Another way to see the new Karpenter nodes are being created is by looking at the Kubernetes events. You can use the following command for that:

Taking a deeper look

When diving into the realm of Node Autoprovision in AKS, one of the coolest features you’ll encounter is the use of the new Kubernetes kind NodePool. This is where the customization and optimization of your Kubernetes cluster really shines. Let’s break down how you can leverage this to tailor your cluster to your specific needs.

  1. Starting with VM SKUs: Think of VM SKUs as your building blocks. Node Autoprovision cleverly uses these as a starting point to figure out the best possible match for your workloads, especially those that are waiting in the wings (a.k.a., in a pending state). The goal here is to ensure that your workloads are not just up and running, but doing so on the most suited VM type – balancing performance, cost, and resource availability.
  2. Customizing Your Initial Pool: This is where you get to play architect. You have the power to dictate what VM SKUs make up your initial node pool. Whether it’s specific SKU families or particular VM types, this is your opportunity to mold the pool to fit your exact requirements. And let’s not forget about setting the maximum resources – crucial for keeping things efficient and within your desired scope.
  3. Reserved Instances? No Problem: Got some reserved VM SKUs in your arsenal? Great! You can choose to initiate your node pool exclusively with these reserved instances. This is particularly handy for optimizing costs and making the most out of your existing investments.
  4. Multiple Node Pool Definitions: Variety is the spice of life, and it’s no different in AKS. You can define multiple node pools within your cluster, each tailored to different needs or workloads. And while AKS rolls out a default node pool for you, remember that this isn’t set in stone. You have the flexibility to tweak and modify this default to better suit your requirements.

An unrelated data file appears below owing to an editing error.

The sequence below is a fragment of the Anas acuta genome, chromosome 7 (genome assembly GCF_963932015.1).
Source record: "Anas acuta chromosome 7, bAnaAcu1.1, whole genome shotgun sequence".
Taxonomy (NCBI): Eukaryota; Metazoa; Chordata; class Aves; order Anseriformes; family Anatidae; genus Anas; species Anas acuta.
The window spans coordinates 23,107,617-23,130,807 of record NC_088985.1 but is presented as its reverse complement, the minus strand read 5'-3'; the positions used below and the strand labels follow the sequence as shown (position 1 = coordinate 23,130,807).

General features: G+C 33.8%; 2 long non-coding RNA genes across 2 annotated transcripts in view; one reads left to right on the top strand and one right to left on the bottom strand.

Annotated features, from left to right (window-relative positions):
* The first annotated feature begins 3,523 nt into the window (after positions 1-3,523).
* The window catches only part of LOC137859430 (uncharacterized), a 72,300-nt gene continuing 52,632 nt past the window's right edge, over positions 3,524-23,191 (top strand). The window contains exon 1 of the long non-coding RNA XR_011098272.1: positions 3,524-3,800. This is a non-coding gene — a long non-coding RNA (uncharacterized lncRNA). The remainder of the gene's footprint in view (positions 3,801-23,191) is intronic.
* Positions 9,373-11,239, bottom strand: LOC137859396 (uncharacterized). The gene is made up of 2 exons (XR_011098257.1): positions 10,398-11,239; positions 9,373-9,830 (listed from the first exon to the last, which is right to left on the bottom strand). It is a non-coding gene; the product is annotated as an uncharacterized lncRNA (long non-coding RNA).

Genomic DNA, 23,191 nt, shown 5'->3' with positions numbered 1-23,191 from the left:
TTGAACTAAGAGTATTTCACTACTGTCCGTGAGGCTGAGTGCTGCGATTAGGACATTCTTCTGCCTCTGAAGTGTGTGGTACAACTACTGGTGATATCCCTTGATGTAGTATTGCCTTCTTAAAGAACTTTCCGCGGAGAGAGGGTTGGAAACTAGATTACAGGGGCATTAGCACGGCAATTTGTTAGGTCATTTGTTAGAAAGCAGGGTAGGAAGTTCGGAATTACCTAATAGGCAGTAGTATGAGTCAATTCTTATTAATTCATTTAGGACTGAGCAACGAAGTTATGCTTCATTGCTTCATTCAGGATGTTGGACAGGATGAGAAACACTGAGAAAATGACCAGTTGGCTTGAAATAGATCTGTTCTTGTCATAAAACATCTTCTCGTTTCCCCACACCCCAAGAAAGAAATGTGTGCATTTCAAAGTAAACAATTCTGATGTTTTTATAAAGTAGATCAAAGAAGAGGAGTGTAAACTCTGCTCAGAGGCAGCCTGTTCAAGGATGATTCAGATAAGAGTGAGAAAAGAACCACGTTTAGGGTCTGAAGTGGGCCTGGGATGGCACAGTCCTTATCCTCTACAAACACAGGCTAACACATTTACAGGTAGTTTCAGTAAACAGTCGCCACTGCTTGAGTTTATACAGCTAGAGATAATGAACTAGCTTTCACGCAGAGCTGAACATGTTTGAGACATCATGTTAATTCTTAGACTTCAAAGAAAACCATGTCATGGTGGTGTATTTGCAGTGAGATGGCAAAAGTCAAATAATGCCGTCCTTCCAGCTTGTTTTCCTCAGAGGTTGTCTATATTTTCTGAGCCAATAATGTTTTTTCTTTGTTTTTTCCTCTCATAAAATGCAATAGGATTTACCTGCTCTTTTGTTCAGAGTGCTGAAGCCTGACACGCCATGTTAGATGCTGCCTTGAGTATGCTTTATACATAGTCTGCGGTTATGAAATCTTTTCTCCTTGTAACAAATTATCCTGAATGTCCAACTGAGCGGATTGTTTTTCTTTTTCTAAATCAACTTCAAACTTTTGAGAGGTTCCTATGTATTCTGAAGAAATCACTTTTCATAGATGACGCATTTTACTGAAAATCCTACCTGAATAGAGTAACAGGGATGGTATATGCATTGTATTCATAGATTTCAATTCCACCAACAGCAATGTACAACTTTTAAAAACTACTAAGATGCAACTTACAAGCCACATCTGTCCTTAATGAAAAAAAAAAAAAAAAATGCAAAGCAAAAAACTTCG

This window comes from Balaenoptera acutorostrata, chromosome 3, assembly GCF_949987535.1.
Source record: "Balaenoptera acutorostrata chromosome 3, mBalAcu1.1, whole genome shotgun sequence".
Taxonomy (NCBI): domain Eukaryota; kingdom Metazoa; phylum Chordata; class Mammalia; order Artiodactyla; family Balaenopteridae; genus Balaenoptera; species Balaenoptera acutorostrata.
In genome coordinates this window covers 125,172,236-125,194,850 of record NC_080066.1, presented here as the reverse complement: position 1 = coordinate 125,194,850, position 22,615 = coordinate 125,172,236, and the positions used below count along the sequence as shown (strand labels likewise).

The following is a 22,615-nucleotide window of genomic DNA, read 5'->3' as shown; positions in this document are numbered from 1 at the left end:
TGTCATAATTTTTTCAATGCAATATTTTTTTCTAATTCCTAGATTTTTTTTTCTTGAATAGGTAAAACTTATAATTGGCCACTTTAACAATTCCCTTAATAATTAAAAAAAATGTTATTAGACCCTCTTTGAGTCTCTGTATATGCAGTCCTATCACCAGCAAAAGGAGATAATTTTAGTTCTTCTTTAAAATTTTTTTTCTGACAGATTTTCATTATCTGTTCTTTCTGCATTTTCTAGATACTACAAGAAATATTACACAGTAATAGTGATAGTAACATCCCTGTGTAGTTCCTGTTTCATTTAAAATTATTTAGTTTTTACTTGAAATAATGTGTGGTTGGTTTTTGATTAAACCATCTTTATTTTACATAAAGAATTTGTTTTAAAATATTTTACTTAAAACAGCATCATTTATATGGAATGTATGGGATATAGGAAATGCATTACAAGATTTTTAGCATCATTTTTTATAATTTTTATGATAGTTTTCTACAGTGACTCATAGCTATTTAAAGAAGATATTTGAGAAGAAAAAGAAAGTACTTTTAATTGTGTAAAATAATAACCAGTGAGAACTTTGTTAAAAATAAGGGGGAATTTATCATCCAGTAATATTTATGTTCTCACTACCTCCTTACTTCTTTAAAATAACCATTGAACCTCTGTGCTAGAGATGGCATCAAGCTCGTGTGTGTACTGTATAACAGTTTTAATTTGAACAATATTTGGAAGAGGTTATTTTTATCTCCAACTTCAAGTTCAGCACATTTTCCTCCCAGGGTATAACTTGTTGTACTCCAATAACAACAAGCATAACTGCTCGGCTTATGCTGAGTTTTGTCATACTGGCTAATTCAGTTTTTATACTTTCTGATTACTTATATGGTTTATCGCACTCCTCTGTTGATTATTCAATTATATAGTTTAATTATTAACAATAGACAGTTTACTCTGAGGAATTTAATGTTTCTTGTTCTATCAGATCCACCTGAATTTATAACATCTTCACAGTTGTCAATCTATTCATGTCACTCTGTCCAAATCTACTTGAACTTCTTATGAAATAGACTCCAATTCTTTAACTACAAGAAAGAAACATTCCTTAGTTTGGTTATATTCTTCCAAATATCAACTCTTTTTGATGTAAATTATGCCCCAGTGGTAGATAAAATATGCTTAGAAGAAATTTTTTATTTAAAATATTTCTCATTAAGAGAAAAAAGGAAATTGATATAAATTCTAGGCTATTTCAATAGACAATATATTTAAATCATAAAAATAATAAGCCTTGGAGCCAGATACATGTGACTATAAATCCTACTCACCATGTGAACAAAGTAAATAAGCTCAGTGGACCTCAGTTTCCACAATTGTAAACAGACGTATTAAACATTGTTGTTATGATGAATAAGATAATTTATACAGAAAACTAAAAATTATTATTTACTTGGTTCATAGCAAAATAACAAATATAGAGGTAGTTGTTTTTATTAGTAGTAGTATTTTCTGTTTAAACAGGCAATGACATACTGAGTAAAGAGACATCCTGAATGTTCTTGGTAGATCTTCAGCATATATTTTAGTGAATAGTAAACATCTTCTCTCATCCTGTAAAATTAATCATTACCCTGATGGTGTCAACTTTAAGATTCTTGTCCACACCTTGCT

Let’s take a look at this default NodePool definition:

You will notice in the image under requirements we have some keys and values. This is where you can set the configuration you want for your node pool. Below is a list of the possible entries group.

  1. VM SKU Family (karpenter.azure.com/sku-family): Selects the VM SKU family, like D, F, L, etc., setting a broad category for the VM.
  2. Explicit SKU Name (karpenter.azure.com/sku-name): Specifies a precise VM SKU, such as “Standard_A1_v2.”
  3. SKU Version (karpenter.azure.com/sku-version): Determines the SKU version, noted without the “v”, like 1 or 2.
  4. Capacity Type (karpenter.sh/capacity-type): Chooses between Spot and On-Demand VMs for cost-effectiveness and availability.
  5. CPU Specifications (karpenter.azure.com/sku-cpu): Defines the number of CPUs in the VM, for instance, 16.
  6. Memory Specifications (karpenter.azure.com/sku-memory): Sets the memory size for the VM in MiB, like 131072.
  7. GPU Name (karpenter.azure.com/sku-gpu-name): Specifies the GPU name, such as A100, for GPU-intensive tasks.
  8. GPU Manufacturer (karpenter.azure.com/sku-gpu-manufacturer): Selects the GPU manufacturer, like Nvidia, providing a specific brand for GPU requirements.
  9. GPU Count (karpenter.azure.com/sku-gpu-count): Determines the number of GPUs per VM, for example, 2.
  10. Networking Acceleration (karpenter.azure.com/sku-networking-accelerated): Indicates whether the VM has accelerated networking capabilities, options being true or false.